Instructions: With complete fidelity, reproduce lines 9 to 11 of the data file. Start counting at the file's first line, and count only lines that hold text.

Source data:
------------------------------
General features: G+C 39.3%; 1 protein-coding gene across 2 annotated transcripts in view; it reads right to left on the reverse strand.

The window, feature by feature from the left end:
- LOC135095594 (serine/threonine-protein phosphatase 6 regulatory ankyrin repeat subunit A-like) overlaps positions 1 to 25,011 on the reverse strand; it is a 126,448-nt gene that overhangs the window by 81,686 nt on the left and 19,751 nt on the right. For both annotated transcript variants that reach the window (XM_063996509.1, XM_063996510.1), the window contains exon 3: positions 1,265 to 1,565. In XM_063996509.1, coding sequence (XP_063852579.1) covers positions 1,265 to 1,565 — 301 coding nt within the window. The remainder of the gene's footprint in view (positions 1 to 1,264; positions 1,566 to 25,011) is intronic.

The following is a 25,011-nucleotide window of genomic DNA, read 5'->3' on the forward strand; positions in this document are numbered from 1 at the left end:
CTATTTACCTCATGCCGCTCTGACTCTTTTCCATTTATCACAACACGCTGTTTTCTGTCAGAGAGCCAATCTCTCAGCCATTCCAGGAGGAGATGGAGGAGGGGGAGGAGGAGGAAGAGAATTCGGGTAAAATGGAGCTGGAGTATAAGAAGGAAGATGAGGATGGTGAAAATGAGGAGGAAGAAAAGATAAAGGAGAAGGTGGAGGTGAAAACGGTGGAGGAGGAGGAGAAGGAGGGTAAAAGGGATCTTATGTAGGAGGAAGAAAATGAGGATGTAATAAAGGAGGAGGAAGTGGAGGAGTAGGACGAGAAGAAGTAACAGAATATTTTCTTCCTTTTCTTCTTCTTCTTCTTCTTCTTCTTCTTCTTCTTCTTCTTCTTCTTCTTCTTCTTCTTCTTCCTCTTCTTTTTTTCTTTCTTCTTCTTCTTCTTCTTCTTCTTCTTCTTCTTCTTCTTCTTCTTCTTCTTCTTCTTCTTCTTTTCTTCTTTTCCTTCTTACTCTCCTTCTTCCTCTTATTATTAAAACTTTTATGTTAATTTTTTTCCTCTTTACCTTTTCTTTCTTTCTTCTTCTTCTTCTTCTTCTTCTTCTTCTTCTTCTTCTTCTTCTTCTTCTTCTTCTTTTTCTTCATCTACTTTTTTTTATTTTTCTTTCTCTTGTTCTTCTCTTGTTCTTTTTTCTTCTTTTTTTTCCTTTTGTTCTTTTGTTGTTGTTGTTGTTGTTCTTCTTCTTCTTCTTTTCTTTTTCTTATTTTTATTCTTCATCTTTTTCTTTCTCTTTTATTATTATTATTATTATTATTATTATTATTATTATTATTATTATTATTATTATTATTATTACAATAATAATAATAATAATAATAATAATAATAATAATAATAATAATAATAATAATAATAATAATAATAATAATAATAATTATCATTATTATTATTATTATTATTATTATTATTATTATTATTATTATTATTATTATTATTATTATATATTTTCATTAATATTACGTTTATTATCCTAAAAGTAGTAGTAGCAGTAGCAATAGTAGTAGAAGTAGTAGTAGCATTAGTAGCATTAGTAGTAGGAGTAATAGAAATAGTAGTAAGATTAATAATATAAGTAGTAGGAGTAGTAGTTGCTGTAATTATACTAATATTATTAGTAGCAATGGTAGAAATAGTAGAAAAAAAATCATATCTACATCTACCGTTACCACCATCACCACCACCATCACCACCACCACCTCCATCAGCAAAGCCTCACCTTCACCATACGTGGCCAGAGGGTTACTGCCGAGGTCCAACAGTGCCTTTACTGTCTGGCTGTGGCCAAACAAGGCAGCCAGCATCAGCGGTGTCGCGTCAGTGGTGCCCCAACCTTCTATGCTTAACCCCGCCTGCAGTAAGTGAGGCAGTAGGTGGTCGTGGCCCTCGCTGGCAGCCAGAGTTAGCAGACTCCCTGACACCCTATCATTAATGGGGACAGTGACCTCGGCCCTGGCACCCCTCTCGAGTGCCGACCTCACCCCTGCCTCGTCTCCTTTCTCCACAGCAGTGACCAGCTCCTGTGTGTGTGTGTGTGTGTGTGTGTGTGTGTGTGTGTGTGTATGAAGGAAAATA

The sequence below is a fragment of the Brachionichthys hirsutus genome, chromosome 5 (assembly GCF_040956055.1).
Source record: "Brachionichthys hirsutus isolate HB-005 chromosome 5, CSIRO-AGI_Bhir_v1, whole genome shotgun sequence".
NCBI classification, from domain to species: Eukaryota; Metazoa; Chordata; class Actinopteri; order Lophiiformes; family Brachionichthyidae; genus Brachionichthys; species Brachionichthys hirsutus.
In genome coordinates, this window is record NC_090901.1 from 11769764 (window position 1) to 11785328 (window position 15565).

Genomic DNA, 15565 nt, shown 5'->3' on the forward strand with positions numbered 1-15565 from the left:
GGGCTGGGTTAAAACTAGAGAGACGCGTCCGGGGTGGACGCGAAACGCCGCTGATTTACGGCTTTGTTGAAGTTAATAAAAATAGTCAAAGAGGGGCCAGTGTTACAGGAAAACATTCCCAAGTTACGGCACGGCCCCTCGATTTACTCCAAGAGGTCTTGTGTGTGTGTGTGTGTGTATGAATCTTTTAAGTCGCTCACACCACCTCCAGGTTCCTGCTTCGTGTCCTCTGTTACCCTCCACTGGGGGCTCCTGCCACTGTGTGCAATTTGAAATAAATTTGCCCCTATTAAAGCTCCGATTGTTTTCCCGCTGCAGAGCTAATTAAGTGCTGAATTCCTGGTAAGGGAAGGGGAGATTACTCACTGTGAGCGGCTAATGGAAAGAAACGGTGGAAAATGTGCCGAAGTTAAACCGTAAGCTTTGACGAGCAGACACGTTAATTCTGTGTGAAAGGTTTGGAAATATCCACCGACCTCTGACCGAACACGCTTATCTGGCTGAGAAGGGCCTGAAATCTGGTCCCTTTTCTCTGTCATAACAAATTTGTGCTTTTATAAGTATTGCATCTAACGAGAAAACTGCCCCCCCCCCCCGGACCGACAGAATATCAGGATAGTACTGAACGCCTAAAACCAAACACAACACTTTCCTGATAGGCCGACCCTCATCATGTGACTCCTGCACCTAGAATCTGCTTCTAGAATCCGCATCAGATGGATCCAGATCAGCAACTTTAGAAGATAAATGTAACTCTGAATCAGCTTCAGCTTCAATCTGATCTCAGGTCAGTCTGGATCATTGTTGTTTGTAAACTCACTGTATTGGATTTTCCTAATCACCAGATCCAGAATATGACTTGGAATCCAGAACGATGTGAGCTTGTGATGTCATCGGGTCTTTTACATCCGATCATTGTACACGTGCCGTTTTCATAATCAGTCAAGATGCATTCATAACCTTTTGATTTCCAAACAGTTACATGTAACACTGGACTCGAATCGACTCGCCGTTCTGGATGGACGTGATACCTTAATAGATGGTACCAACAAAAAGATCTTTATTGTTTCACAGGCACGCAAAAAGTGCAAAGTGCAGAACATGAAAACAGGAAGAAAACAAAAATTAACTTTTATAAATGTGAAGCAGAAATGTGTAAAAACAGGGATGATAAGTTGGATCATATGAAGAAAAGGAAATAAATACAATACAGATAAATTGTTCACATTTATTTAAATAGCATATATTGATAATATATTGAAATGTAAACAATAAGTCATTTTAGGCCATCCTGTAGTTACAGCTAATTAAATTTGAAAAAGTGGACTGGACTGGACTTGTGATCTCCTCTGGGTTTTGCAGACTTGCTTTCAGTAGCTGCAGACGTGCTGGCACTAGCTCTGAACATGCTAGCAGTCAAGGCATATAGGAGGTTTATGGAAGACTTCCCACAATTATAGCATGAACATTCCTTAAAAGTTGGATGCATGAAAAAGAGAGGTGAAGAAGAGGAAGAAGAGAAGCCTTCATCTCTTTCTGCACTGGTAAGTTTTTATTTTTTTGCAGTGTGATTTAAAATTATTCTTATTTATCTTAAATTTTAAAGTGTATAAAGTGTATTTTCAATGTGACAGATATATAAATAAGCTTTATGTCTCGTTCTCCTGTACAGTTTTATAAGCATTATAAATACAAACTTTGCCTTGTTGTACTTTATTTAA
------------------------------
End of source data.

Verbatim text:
In genome coordinates, this window is record NC_090901.1 from 11769764 (window position 1) to 11785328 (window position 15565).

Genomic DNA, 15565 nt, shown 5'->3' on the forward strand with positions numbered 1-15565 from the left:
GGGCTGGGTTAAAACTAGAGAGACGCGTCCGGGGTGGACGCGAAACGCCGCTGATTTACGGCTTTGTTGAAGTTAATAAAAATAGTCAAAGAGGGGCCAGTGTTACAGGAAAACATTCCCAAGTTACGGCACGGCCCCTCGATTTACTCCAAGAGGTCTTGTGTGTGTGTGTGTGTGTATGAATCTTTTAAGTCGCTCACACCACCTCCAGGTTCCTGCTTCGTGTCCTCTGTTACCCTCCACTGGGGGCTCCTGCCACTGTGTGCAATTTGAAATAAATTTGCCCCTATTAAAGCTCCGATTGTTTTCCCGCTGCAGAGCTAATTAAGTGCTGAATTCCTGGTAAGGGAAGGGGAGATTACTCACTGTGAGCGGCTAATGGAAAGAAACGGTGGAAAATGTGCCGAAGTTAAACCGTAAGCTTTGACGAGCAGACACGTTAATTCTGTGTGAAAGGTTTGGAAATATCCACCGACCTCTGACCGAACACGCTTATCTGGCTGAGAAGGGCCTGAAATCTGGTCCCTTTTCTCTGTCATAACAAATTTGTGCTTTTATAAGTATTGCATCTAACGAGAAAACTGCCCCCCCCCCCCGGACCGACAGAATATCAGGATAGTACTGAACGCCTAAAACCAAACACAACACTTTCCTGATAGGCCGACCCTCATCATGTGACTCCTGCACCTAGAATCTGCTTCTAGAATCCGCATCAGATGGATCCAGATCAGCAACTTTAGAAGATAAATGTAACTCTGAATCAGCTTCAGCTTCAATCTGATCTCAGGTCAGTCTGGATCATTGTTGTTTGTAAACTCACTGTATTGGATTTTCCTAATCACCAGATCCAGAATATGACTTGGAATCCAGAACGATGTGAGCTTGTGATGTCATCGGGTCTTTTACATCCGATCATTGTACACGTGCCGTTTTCATAATCAGTCAAGATGCATTCATAACCTTTTGATTTCCAAACAGTTACATGTAACACTGGACTCGAATCGACTCGCCGTTCTGGATGGACGTGATACCTTAATAGATGGTACCAACAAAAAGATCTTTATTGTTTCACAGGCACGCAAAAAGTGCAAAGTGCAGAACATGAAAACAGGAAGAAAACAAAAATTAACTTTTATAAATGTGAAGCAGAAATGTGTAAAAACAGGGATGATAAGTTGGATCATATGAAGAAAAGGAAATAAATACAATACAGATAAATTGTTCACATTTATTTAAATAGCATATATTGATAATATATTGAAATGTAAACAATAAGTCATTTTAGGCCATCCTGTAGTTACAGCTAATTAAATTTGAAAAAGTGGACTGGACTGGACTTGTGATCTCCTCTGGGTTTTGCAGACTTGCTTTCAGTAGCTGCAGACGTGCTGGCACTAGCTCTGAACATGCTAGCAGTCAAGGCATATAGGAGGTTTATGGAAGACTTCCCACAATTATAGCATGAACATTCCTTAAAAGTTGGATGCATGAAAAAGAGAGGTGAAGAAGAGGAAGAAGAGAAGCCTTCATCTCTTTCTGCACTGGTAAGTTTTTATTTTTTTGCAGTGTGATTTAAAATTATTCTTATTTATCTTAAATTTTAAAGTGTATAAAGTGTATTTTCAATGTGACAGATATATAAATAAGCTTTATGTCTCGTTCTCCTGTACAGTTTTATAAGCATTATAAATACAAACTTTGCCTTGTTGTACTTTATTTAA